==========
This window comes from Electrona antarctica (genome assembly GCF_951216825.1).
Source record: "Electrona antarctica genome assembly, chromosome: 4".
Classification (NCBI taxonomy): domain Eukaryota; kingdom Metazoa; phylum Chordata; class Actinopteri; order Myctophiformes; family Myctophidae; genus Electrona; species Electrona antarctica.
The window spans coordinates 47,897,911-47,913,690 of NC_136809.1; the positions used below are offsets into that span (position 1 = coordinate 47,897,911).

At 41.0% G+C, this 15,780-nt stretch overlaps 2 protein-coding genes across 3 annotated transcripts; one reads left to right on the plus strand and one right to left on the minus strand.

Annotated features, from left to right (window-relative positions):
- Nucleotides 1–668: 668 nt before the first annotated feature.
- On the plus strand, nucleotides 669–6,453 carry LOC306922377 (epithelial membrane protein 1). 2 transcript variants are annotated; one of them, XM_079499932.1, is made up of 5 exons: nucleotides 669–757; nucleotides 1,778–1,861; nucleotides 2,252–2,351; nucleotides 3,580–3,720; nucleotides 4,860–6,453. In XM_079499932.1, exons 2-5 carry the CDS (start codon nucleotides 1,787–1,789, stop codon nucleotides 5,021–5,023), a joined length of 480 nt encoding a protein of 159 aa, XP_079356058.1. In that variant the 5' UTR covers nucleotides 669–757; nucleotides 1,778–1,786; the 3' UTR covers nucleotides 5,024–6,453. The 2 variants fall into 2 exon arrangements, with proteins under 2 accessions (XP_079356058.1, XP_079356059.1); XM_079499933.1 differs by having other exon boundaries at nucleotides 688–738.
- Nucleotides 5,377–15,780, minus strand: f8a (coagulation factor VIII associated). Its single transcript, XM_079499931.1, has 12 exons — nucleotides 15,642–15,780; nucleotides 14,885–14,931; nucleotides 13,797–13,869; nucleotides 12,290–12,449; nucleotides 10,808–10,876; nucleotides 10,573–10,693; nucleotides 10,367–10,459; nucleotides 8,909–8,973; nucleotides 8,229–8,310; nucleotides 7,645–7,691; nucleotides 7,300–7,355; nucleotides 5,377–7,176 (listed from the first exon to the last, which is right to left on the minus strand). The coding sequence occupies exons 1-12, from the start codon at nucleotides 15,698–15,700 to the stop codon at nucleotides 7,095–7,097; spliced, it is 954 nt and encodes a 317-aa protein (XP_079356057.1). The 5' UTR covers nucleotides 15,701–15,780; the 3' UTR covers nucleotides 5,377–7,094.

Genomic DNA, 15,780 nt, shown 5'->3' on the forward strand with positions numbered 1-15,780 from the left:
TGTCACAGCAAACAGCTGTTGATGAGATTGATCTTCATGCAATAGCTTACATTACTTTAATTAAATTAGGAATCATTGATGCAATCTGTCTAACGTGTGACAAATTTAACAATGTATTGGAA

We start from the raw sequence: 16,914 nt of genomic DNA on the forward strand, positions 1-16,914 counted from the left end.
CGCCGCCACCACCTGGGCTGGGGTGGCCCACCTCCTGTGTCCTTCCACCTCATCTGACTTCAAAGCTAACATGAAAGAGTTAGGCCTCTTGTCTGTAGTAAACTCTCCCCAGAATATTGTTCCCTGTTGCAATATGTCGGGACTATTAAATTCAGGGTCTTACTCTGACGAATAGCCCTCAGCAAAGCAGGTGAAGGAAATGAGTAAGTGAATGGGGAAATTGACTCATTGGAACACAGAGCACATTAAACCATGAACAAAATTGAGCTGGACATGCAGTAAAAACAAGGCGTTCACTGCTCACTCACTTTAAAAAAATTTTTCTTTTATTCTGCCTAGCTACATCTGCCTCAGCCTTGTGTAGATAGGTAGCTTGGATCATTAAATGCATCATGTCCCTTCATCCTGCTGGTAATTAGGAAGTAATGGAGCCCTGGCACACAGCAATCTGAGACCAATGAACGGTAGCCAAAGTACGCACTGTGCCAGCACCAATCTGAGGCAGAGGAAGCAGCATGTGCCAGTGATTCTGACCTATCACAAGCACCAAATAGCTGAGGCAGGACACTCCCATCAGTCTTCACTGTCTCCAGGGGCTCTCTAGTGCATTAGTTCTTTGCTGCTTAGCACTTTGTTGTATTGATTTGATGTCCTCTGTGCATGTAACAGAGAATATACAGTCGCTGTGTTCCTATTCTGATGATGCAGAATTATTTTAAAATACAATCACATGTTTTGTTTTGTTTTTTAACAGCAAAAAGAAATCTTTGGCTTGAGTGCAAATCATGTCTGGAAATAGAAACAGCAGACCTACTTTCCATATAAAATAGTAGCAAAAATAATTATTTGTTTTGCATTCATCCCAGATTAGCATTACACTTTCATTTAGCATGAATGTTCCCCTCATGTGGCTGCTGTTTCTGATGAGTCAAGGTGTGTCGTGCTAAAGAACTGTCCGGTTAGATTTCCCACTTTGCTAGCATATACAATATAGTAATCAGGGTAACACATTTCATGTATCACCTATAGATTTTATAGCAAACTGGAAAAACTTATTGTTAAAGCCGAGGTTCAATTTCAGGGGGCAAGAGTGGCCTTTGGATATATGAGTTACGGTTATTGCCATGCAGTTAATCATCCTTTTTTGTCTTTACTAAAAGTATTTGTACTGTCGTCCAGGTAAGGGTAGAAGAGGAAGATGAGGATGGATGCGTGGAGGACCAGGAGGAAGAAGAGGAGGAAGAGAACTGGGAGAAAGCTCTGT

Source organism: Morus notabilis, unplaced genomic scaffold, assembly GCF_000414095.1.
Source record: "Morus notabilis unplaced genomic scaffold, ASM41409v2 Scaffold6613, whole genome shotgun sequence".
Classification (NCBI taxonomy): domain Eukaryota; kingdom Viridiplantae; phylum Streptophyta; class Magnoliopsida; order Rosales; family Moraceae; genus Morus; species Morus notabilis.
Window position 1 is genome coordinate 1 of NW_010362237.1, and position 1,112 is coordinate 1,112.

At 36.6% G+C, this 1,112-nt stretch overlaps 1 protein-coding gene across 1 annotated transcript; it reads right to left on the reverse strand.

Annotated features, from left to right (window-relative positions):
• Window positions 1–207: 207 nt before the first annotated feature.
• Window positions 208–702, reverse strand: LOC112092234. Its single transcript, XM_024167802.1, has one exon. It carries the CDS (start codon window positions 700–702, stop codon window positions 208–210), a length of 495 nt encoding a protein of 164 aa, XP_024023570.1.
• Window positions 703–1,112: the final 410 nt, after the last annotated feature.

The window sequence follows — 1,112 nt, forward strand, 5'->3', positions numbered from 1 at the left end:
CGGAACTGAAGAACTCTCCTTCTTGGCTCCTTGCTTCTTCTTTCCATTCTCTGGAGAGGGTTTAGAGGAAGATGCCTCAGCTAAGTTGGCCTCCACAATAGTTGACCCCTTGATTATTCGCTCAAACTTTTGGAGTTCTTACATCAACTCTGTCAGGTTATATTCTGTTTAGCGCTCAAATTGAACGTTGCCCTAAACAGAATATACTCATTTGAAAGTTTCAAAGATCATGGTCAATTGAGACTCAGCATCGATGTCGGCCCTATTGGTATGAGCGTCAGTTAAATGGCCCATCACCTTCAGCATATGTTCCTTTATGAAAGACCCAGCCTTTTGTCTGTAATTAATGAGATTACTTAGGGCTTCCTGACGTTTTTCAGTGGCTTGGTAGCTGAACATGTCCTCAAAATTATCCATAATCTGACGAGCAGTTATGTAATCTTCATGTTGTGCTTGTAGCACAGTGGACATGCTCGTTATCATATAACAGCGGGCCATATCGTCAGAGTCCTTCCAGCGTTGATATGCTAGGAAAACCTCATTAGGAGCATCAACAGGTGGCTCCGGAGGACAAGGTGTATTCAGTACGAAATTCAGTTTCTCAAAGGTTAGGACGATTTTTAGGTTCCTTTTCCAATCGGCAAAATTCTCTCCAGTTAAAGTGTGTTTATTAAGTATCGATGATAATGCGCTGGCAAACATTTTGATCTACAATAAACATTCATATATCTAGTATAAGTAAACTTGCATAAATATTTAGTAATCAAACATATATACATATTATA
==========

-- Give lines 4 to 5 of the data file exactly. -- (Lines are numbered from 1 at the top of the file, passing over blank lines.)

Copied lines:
The window spans coordinates 47,897,911-47,913,690 of NC_136809.1; the positions used below are offsets into that span (position 1 = coordinate 47,897,911).

At 41.0% G+C, this 15,780-nt stretch overlaps 2 protein-coding genes across 3 annotated transcripts; one reads left to right on the plus strand and one right to left on the minus strand.